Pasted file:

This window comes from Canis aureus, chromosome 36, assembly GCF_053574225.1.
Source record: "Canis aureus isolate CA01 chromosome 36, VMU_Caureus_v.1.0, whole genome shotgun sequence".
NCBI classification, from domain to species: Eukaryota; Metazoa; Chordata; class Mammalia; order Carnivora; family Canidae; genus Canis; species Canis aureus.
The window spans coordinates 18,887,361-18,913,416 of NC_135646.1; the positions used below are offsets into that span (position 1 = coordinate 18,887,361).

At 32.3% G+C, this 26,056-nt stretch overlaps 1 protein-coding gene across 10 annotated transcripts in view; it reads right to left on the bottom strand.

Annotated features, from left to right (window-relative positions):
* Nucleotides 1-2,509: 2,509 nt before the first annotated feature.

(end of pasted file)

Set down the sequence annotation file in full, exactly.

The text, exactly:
This window comes from Canis aureus, chromosome 36, assembly GCF_053574225.1.
Source record: "Canis aureus isolate CA01 chromosome 36, VMU_Caureus_v.1.0, whole genome shotgun sequence".
NCBI classification, from domain to species: Eukaryota; Metazoa; Chordata; class Mammalia; order Carnivora; family Canidae; genus Canis; species Canis aureus.
The window spans coordinates 18,887,361-18,913,416 of NC_135646.1; the positions used below are offsets into that span (position 1 = coordinate 18,887,361).

At 32.3% G+C, this 26,056-nt stretch overlaps 1 protein-coding gene across 10 annotated transcripts in view; it reads right to left on the bottom strand.

Annotated features, from left to right (window-relative positions):
* Nucleotides 1-2,509: 2,509 nt before the first annotated feature.